Vibrancy in the Public and Private Realms

Create a continuum of social experiences from day to evening to late-night for all ages and lifestyles with restaurants, cafés, bars, and nightclubs to when the street itself becomes a venue through outdoor dining, vendors and street performers.

A Global Movement to Create and Manage Music Cities

A global movement seeks to bring the concept of "music cities" to government and industry leaders and how a thriving music ecosystem can enhance economic development. At the same time, major urban center growth of residential housing can threaten a vibrant music economy, whether festivals or late night music venues, as community groups express concerns about sound, drugs, disorder and crime. This webinar features an in-depth discussion on how music facilitates economic development, enriches the life of residents and visitors, and is an instrument of progressive development. Learn how organized business associations and health advocates work to improve relations and reduce risk.

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Public Space Management

The Delicate Balance: Streets and Sidewalks as Social Destinations

HZDDowntown streets and sidewalks have increasingly become new destinations for socializing. Sidewalk cafés, events, street performance, vending and public art, tools which can successfully activate public space, can also bring rogue and illegal formats such as street performers using portable amplifiers at all hours and “gypsy” vending. Pedestrian traffic also attracts panhandlers, homeless and a new breed of transient: Nomadic belligerent youth who are creative at circumventing laws.

This webinar presents Tempe, AZ's comprehensive strategy to manage a vibrant public space with a balance of uses and users, to communicate and uphold standards for civility, and restore a positive downtown experience.

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Seattle City Showcase

A Great American Music City's Approach to Nightlife Safety and Vitality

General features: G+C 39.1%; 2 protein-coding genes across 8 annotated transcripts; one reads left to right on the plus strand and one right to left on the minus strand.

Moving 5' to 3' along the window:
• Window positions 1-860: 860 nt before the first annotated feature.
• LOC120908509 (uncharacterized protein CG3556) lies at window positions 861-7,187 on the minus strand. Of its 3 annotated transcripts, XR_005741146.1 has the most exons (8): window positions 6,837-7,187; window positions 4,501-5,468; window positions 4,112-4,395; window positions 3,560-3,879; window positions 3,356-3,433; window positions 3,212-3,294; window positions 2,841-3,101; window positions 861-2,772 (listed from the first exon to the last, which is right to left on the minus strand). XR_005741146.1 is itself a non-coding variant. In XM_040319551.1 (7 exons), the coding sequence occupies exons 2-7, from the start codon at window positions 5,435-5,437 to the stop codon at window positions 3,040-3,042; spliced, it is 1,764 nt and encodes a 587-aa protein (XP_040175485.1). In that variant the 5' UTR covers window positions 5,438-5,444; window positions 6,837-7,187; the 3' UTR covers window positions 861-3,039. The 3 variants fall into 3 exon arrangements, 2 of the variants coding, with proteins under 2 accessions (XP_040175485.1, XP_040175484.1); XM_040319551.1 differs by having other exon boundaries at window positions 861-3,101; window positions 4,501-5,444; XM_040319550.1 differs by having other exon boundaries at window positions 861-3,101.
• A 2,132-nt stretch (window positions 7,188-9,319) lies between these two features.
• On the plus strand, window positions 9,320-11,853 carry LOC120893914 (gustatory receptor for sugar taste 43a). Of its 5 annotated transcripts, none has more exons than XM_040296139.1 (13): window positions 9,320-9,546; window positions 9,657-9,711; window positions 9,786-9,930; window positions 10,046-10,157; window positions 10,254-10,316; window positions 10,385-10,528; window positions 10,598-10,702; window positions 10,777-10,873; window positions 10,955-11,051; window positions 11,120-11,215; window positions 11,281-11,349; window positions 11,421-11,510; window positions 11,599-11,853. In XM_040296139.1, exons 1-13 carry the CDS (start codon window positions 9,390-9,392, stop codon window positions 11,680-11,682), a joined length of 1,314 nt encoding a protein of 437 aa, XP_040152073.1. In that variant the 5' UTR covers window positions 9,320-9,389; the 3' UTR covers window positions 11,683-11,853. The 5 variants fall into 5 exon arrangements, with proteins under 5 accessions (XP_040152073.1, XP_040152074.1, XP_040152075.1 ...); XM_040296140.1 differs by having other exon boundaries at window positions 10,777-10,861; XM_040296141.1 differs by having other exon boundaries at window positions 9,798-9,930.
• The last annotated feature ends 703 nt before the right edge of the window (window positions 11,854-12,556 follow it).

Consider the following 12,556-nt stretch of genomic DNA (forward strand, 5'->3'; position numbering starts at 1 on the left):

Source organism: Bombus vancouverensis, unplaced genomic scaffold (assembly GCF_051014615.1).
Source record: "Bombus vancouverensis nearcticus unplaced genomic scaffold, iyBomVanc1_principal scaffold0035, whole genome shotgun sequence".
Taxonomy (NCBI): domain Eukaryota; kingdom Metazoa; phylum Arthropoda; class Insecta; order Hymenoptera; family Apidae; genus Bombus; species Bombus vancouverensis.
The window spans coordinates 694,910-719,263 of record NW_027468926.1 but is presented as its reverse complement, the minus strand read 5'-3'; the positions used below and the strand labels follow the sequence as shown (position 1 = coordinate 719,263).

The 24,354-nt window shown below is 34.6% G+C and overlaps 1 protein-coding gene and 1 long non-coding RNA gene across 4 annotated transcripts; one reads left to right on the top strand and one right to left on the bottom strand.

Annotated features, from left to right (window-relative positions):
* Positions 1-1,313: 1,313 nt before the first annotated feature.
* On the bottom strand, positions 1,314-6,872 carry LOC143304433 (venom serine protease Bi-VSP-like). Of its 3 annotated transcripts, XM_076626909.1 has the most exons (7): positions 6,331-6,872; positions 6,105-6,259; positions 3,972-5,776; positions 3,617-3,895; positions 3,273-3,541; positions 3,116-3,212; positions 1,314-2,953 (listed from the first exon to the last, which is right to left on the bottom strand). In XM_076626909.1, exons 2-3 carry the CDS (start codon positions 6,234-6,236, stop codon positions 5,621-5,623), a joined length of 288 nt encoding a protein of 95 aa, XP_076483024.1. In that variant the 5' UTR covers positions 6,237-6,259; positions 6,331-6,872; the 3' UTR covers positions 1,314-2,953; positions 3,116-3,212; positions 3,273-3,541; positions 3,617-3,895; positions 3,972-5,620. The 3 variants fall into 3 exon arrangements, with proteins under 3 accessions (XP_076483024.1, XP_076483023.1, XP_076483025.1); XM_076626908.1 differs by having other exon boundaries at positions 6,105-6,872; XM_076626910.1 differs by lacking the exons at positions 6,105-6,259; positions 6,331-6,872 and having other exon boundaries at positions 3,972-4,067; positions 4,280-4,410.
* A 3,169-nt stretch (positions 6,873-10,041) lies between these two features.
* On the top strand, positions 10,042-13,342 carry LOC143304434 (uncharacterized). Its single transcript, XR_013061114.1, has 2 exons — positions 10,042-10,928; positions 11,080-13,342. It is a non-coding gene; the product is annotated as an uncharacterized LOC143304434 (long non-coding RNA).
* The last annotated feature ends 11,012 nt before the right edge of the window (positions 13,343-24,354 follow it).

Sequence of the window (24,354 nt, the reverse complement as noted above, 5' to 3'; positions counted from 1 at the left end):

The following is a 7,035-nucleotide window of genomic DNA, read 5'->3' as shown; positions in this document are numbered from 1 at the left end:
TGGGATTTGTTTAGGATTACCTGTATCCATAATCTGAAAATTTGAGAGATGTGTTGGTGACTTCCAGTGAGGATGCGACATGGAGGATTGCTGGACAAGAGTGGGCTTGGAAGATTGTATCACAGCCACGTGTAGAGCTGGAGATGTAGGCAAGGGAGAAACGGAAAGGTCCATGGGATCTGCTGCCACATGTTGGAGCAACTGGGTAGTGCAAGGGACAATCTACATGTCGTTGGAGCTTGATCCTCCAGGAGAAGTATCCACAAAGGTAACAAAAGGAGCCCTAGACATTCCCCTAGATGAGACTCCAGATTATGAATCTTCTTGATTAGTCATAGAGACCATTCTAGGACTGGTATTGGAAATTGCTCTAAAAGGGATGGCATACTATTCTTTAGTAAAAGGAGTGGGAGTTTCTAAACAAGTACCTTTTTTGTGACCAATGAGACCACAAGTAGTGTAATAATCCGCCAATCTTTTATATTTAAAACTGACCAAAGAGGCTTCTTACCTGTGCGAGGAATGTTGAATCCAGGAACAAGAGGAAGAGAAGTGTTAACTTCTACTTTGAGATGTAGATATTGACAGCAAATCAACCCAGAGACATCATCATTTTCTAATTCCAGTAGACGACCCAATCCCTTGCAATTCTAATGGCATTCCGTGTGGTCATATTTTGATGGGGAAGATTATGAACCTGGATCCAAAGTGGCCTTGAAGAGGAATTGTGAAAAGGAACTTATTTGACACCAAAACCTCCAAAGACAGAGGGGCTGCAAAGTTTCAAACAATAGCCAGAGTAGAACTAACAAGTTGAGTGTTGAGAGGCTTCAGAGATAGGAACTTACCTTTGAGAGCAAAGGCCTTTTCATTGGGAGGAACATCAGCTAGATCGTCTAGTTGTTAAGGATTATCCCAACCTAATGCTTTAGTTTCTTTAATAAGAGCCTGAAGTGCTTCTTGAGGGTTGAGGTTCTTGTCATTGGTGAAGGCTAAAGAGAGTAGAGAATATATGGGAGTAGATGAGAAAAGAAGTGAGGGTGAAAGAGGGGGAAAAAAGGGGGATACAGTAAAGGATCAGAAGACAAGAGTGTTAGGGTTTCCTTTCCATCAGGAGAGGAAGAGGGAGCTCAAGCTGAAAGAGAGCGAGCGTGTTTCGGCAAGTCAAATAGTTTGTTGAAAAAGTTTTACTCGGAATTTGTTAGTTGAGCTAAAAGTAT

EntertainmentSeattle launched a comprehensive Nightlife Initiative in 2010 covering a full spectrum of nightlife strategies. Learn the critical components of this overarching plan to sustain Seattle as a popular destination and a Great American Music City. 



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Scott Haine Author Showcase: Creativity and the Social Space

Creativity and the Social Space

W. Scott Haine will discuss the rise and evolution of cafes as a site of modern intellectual and cultural life.  Learn how cafes have undergone a transformation into a space where contemporary knowledge workers interact both face-to-face and on the Internet. 



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Austin City Showcase

Sound Advice from the Live Music Capital of the World

EntertainmentMusic cities generate significant economic revenues, yet are challenged with sound mitigation, venue regulation, and livable wages for musicians. Learn how Austin maintains its reputation via a myriad of policies and citywide collaboration. 




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Gamal Hennessy Author Showcase: Nightlife Culture Initiative

Business and Culture of NY Life

EntertainmentGamal Hennessy, author of Seize the Night and President of the Nightlife Cultural Initiative (NCI), discusses NCI’s mission to redefine the perception of nightlife and increase support for this vital aspect of urban life in the public sphere. A strong nightlife industry stimulates job creation, tourism, social connection and cultural development.





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Street Vending Best Practices

Integrating Food Vendors and Trucks into the Street

In RHI’s May 10th, 2011 webinar titled, “Street Vending Best Practices,” representatives from four North American cities shared insights on how best practices and legislative policies can support a collaborative relationship between street vendors and cities. Existing misconceptions about street vendor operations have masked their positive social and cultural contributions to communities, as well as their significant impact on local economies, innovative entrepreneurship and brand extension. Best practices for integrating new or existing street vendors into cities are defined through specific case studies where legislative policies, advocacy organizations and associations pose mutualy beneficial solutions to challenges faced by vendors, policymakers and other stakeholders. Concerns over competition, unfair legislation, standardization and burdens on infrastructure are a few of the many topics offered by the panelists for discussion. 

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Assessing Impacts of Nightlife

How Does Nightlife Benefit Your Economy?